John: And one of those difficulties, Gary, you mentioned this last time, is and you've touched on it today, there's a vulnerability when I commit to allowing my spouse to help point out my weaknesses, to let Dena be part of that sanctification process. And I've told many people that she is the primary tool God has used to just shape me and mold me and change me in ways that many times, I don't want.
There's a trust level that you have to have. If you were talking to that couple that had been married 10 days, how could you get 'em to a point of understanding what trust looks like, so you can be candid with each other and help other that way?
Gary: Here's why I think a spiritual foundation is so crucial. For me, I couldn't get here until I learned to accept and receive God's grace, until I could learn to relate to a God who could convict me at the same time He encourages me. "But Gary, I still love you. Gary, I still have plans for you. Gary, I can restore you to health. I can help you deal with the consequences of your sin."
And to realize as King David did, who said, "The Lord delights in me." This is King David, who was an adulterer, who was a murderer, who was arrogant. He was a hot head. I mean, so many things that he did and he still had this sense that God delighted in him.
And it took my years of really embracing that Gospel, so that I could then open up to a wife and having a wife frankly, who knows me better than anyone on this earth, but who still, wonder of wonders, accepts me and likes me and even respect me. For me, just as an insecure guy, that has been one of the most healing aspects of marriage that I never expected before I got married, letting her see that side of me, seeing her respond with grace.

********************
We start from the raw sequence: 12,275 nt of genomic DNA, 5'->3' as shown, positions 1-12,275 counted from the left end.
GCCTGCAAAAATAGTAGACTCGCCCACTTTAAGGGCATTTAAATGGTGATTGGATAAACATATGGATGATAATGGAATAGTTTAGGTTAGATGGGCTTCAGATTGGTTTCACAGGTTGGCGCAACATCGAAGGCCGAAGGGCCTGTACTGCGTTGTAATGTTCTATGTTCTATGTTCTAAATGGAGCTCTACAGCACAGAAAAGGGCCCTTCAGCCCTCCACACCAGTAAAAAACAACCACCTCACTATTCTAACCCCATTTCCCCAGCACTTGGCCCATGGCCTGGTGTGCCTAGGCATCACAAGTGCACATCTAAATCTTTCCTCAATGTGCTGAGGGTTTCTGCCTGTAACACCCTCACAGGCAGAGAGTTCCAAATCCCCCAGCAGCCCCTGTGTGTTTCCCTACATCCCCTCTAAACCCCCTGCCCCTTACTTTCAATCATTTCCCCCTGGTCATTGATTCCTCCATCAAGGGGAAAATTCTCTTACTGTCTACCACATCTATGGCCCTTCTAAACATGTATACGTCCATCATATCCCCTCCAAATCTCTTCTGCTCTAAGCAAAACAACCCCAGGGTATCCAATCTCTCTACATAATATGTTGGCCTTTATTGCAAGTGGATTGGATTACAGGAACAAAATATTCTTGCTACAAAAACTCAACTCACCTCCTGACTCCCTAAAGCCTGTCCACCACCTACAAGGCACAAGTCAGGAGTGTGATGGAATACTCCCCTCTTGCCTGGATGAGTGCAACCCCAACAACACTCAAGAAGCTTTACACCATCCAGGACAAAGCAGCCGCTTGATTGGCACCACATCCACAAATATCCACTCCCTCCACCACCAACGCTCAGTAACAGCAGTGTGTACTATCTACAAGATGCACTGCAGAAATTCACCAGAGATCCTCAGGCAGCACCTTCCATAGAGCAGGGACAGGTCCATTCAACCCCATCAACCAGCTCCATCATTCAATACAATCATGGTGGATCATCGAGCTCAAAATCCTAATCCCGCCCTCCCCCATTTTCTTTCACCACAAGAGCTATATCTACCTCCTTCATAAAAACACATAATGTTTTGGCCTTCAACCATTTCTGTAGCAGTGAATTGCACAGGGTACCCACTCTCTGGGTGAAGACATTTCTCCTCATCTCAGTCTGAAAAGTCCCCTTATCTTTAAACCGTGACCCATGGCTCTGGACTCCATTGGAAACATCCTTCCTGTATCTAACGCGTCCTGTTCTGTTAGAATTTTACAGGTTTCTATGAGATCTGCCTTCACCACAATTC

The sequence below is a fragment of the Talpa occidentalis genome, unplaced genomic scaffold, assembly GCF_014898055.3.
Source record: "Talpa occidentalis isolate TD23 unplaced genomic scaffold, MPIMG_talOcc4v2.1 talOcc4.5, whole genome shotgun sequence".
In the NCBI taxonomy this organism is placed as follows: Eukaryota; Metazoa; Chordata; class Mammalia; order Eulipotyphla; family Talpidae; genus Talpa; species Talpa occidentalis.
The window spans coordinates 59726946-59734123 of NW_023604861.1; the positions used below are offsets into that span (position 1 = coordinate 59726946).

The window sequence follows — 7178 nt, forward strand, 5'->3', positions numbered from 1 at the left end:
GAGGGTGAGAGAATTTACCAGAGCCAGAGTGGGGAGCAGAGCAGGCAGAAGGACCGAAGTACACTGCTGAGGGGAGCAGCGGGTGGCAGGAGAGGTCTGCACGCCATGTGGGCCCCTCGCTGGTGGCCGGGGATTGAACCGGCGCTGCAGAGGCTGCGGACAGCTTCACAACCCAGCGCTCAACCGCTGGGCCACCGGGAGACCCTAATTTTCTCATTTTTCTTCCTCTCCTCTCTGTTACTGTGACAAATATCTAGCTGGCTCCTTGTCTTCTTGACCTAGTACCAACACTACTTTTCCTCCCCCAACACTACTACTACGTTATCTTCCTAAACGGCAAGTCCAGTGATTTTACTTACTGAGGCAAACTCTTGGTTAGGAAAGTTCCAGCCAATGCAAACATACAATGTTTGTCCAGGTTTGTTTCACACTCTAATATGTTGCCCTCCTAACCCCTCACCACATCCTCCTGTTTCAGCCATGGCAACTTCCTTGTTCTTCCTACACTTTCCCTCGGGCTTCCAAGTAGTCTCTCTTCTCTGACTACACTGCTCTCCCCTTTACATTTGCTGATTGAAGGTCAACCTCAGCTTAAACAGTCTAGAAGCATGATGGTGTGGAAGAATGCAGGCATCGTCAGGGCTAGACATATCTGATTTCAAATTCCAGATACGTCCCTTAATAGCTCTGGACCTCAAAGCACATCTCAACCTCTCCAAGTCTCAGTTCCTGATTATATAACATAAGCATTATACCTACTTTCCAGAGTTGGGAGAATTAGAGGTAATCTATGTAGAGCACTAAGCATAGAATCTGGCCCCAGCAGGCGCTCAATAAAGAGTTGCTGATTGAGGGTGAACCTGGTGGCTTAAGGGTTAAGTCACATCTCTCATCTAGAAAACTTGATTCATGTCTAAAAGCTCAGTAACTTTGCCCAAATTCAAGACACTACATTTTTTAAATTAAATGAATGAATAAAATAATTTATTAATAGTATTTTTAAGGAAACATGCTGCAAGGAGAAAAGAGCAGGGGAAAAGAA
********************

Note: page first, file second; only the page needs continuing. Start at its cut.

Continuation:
And I would say to the men listening to this program, wives are often more frustrated by our hiding and our lying than they are by our sin. They know there's something there. They know there's something that's not right and often wives will tell me, "Gary, if he will just let me in."
And when you talk to some wives whose husbands even committed suicide because they had private lives they wanted to keep hidden and the wives will say even then, "We could've dealt with this. I would've walked this journey with [him]. I just wish he would've let me in."
Our wives want to walk this life with us and in our pride and in our arrogance and because we don't understand the Gospel of grace, we shut our wives out. We shut our God out. We make ourselves miserable and we lose one of the best aspects of marriage, being fully known and being fully accepted and loved.